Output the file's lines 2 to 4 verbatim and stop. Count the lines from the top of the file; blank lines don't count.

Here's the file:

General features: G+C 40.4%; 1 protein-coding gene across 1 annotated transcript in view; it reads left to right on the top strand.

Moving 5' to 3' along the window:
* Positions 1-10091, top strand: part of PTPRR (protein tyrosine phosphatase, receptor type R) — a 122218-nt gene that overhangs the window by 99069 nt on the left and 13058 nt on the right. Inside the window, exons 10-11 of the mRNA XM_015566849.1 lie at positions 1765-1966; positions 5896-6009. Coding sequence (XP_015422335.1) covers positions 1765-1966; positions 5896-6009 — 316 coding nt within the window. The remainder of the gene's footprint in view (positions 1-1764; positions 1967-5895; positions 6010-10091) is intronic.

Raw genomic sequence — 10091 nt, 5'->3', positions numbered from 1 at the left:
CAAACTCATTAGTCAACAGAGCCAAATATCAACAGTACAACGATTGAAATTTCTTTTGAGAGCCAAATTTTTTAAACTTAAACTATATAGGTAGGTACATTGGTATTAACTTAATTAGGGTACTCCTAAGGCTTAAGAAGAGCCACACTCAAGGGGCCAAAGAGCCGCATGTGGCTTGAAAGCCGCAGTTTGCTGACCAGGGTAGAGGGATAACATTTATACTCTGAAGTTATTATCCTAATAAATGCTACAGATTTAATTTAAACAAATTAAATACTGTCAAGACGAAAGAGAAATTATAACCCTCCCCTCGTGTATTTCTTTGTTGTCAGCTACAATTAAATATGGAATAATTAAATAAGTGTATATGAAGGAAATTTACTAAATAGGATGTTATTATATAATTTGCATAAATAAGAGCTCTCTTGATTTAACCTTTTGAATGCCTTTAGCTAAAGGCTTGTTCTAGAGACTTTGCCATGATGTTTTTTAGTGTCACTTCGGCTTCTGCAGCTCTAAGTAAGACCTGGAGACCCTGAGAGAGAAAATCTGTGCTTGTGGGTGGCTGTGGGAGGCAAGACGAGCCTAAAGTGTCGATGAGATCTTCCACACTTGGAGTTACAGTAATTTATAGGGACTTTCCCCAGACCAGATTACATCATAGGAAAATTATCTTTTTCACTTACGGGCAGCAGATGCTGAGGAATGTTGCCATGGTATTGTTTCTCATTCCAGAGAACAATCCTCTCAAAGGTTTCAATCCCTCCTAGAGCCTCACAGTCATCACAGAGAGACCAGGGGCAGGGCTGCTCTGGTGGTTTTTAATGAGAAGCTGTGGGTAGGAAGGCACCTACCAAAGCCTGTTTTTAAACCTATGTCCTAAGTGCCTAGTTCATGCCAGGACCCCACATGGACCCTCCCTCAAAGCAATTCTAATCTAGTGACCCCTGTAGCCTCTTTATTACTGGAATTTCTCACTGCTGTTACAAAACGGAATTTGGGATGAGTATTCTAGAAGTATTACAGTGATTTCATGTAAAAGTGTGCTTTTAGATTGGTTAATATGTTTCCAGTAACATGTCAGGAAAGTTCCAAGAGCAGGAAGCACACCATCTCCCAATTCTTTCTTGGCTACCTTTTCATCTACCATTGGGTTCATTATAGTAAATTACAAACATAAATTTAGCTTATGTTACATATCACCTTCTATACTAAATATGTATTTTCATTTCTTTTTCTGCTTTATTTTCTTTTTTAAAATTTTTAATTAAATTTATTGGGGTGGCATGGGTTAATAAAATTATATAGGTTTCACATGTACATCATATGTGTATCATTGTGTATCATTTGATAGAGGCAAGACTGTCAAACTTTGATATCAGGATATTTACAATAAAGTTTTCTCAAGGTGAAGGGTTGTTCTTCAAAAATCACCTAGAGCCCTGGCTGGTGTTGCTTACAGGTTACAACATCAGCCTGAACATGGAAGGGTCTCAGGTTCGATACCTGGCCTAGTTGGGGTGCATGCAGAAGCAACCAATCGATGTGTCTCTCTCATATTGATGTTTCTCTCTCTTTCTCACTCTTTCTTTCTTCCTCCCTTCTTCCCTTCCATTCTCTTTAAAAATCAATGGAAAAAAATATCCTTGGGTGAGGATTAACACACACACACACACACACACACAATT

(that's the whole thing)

Moving 5' to 3' along the window:
* Positions 1-10091, top strand: part of PTPRR (protein tyrosine phosphatase, receptor type R) — a 122218-nt gene that overhangs the window by 99069 nt on the left and 13058 nt on the right. Inside the window, exons 10-11 of the mRNA XM_015566849.1 lie at positions 1765-1966; positions 5896-6009. Coding sequence (XP_015422335.1) covers positions 1765-1966; positions 5896-6009 — 316 coding nt within the window. The remainder of the gene's footprint in view (positions 1-1764; positions 1967-5895; positions 6010-10091) is intronic.

Raw genomic sequence — 10091 nt, 5'->3', positions numbered from 1 at the left: